The working class of all countries responds to this with a single cry:

Redouble the international class struggle against the capitalist governments and ruling classes of every country.

Eliminate every form of oppression and exploitation.

Bring the war to an end through a peace based on socialist principles.

This class struggle embraces everything that socialists are pledged to defend in order to serve their true fatherland, the International.

By my call “Down with the war!“ I seek to express my fundamental opposition to and hatred of the present war in terms of its historical character, its overall social causes, the precise way in which it broke out, the manner in which it is conducted and the goals that its seeks to achieve. Everyone who wants to defend working people’s interests is obligated to take part in an international class struggle to end it.

3. As a socialist, I am fundamentally opposed both to this war and to the existing militarist system. I have always upheld the struggle against militarism as a particularly vital task — indeed, a matter of life and death — for the working class of every country (see my text, Militarism and Antimilitarism, published in 1907, and the international youth conferences in Stuttgart 1907 and Copenhagen 1910). The war demands that we redouble our efforts to oppose militarism.

4. Since 1889, the First of May has been dedicated to demonstrations and education for the basic ideas of socialism and its opposition to every form of exploitation, oppression and violation of human rights. May Day stands for the common interests of workers of all countries, a solidarity that is not negated but strengthened by war. It stands opposed to war and fratricidal slaughter and committed to peace.

The sacred duty to proclaim these principles is especially urgent for every socialist in time of war.

5. The policies I advocate are laid down by the decision of the Internationalist Socialist Congress in Stuttgart (1907), which obligated socialists in every country, if war could not be prevented, to employ every means in bringing it to a rapid conclusion and to utilize the social conditions it creates to hasten the end of the capitalist social order.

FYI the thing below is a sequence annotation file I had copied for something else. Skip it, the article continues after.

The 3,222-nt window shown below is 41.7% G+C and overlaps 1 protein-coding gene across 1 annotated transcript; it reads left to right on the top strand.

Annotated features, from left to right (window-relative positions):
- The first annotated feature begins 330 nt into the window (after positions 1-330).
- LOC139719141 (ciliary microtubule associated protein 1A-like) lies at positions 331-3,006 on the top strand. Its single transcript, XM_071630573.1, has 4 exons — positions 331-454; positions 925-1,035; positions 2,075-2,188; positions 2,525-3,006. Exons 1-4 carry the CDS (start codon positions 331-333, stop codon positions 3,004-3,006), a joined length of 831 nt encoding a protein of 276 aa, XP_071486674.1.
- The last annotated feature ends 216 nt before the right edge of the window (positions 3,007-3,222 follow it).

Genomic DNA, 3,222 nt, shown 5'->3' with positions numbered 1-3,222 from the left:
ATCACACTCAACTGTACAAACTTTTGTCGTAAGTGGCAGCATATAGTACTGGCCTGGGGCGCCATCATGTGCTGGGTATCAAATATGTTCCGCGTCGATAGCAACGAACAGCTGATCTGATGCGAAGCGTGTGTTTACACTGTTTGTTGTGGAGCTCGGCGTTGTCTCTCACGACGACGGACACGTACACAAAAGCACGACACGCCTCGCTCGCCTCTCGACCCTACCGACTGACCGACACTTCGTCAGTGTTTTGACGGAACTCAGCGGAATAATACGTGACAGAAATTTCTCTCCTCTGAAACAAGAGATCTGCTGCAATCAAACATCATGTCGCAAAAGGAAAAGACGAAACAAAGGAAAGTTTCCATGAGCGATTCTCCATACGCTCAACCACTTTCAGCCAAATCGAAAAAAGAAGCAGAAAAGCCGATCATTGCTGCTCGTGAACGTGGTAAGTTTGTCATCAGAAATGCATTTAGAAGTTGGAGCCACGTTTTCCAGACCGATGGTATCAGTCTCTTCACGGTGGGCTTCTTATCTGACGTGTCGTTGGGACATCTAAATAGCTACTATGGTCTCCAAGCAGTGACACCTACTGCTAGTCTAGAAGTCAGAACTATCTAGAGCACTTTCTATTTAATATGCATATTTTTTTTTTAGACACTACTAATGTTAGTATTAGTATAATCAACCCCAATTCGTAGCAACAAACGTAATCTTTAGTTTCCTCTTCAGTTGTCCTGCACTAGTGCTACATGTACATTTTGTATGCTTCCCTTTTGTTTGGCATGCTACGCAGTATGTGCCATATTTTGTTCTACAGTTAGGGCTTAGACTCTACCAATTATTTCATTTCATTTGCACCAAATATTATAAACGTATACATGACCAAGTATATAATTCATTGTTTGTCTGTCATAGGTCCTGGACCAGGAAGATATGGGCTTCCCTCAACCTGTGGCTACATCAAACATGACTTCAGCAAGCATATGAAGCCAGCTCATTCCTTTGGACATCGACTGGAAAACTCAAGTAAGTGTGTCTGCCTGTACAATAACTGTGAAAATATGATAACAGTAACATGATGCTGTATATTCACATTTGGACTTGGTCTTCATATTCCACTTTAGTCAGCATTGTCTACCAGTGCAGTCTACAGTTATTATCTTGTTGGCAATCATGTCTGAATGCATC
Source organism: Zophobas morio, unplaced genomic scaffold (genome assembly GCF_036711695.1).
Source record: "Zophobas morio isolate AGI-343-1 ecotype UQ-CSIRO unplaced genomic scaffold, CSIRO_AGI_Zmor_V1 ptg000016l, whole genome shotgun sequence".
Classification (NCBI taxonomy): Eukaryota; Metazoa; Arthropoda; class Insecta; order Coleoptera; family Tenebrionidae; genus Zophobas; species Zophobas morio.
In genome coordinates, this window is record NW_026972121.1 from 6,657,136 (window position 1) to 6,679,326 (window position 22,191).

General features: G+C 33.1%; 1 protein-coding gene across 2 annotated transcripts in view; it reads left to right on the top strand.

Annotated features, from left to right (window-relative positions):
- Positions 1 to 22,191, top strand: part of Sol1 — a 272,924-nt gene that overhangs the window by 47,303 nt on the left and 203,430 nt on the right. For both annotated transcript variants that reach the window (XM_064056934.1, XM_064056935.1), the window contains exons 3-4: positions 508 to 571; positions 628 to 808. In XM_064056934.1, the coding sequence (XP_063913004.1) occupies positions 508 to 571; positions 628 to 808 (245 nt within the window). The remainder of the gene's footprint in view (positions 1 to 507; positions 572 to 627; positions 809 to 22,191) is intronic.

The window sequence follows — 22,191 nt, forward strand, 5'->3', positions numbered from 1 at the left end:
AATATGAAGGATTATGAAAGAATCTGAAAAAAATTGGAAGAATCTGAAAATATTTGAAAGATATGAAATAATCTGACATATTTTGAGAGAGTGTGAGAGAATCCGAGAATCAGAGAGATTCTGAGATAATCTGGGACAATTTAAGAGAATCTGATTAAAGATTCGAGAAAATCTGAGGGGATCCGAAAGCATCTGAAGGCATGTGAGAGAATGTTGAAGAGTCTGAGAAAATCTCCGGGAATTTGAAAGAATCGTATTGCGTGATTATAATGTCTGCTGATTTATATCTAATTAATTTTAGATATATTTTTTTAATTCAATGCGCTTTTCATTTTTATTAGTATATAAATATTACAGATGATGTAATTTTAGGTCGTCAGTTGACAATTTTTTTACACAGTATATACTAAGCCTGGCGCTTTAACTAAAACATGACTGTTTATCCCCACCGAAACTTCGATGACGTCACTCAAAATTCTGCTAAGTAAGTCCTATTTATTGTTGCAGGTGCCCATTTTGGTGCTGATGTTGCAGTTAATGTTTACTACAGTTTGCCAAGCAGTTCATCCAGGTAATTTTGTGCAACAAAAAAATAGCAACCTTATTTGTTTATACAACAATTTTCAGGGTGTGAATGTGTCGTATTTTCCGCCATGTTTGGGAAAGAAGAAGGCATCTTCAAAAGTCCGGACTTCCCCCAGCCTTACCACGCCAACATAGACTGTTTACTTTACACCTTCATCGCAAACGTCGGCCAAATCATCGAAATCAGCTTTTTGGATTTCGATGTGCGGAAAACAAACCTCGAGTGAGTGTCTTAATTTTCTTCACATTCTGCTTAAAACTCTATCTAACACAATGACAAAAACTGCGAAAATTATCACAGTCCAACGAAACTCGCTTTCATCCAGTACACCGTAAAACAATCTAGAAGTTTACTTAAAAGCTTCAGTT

This policy is internationalist to the core. It sets down the same duty that I and others have fulfilled in Germany for socialists in the other belligerent countries with regard to their governments and ruling classes.

Carried out internationally, this policy inspires workers in each country through the example set in other lands and promotes an international class struggle against the war.

I have been among those who have publicly advocated this policy at every opportunity since the war began. In addition, to the degree possible, I and others have entered into contact with our co-thinkers in other countries. To this end we undertook trips to Belgium and the Netherlands in September 1914, wrote a Christmas letter to the Labour Leader in 1914, and held conferences in Switzerland [at Zimmerwald and Kienthal], although I was unfortunately prevented by government repression from in personally taking part.

6. I will stand by this policy come what may. However, it is not mine alone; it is the policy of a constantly increasing portion of the population in Germany and in other warring and neutral countries. Soon it will be the policy of the working class of every country. That is my hope and also the goal for which I am determined to strive without letup. And when that is achieved, the working class will possess the power to break the will of the present imperialist ruling classes and remake the relationships and conditions of all peoples in the interests of all.

Liebknecht, Soldier, Corps of Engineers

Translated by John Riddell. First published in a different translation in Lenin’s Struggle for a Revolutionary International, edited by John Riddell, New York: Pathfinder, 1984, pp. 454-6. Source: Dokumente und Materialien zur Geschichte der deutschen Arbeiterbewegung, Berlin: Dietz, 1958, series 2, vol. 1, pp. 380-3.

Further Reading